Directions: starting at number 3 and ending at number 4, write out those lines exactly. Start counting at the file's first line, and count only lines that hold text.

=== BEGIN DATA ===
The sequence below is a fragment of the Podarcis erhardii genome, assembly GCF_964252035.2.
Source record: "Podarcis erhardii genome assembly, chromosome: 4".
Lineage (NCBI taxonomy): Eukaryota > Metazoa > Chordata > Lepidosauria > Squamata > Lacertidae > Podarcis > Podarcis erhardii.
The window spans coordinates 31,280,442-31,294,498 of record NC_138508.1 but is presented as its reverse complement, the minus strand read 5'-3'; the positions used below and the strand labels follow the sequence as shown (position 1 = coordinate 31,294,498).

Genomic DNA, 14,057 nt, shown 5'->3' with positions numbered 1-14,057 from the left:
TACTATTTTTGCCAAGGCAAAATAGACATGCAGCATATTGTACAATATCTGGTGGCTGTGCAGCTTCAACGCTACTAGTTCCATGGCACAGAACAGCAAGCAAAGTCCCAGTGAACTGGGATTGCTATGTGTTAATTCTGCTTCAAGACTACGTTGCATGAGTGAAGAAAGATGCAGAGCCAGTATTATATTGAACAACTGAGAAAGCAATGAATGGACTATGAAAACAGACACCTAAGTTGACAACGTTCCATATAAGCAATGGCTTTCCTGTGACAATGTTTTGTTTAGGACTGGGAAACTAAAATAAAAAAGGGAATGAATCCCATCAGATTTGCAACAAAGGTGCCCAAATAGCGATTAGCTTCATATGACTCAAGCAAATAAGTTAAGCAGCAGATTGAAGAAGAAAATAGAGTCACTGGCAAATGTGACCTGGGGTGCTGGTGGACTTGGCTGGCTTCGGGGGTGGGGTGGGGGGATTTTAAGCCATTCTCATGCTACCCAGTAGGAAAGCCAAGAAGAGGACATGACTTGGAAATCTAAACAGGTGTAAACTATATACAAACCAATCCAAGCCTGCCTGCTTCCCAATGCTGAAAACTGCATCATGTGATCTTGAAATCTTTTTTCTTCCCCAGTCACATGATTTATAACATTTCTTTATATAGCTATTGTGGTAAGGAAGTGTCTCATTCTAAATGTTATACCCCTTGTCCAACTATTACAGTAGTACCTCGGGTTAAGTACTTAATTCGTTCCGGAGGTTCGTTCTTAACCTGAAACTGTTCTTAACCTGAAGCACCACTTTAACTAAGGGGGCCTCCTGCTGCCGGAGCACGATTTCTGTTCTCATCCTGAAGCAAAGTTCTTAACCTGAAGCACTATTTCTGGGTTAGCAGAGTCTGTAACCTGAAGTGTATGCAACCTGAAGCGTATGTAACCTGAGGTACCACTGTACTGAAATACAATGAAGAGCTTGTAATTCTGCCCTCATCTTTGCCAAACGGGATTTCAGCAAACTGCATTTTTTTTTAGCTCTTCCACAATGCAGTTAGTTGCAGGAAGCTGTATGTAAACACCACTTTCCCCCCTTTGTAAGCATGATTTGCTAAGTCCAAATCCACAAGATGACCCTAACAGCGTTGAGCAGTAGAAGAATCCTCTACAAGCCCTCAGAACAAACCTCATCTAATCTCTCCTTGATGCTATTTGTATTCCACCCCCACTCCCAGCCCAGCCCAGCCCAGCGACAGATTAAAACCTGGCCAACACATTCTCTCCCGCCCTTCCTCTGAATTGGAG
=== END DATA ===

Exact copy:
Lineage (NCBI taxonomy): Eukaryota > Metazoa > Chordata > Lepidosauria > Squamata > Lacertidae > Podarcis > Podarcis erhardii.
The window spans coordinates 31,280,442-31,294,498 of record NC_138508.1 but is presented as its reverse complement, the minus strand read 5'-3'; the positions used below and the strand labels follow the sequence as shown (position 1 = coordinate 31,294,498).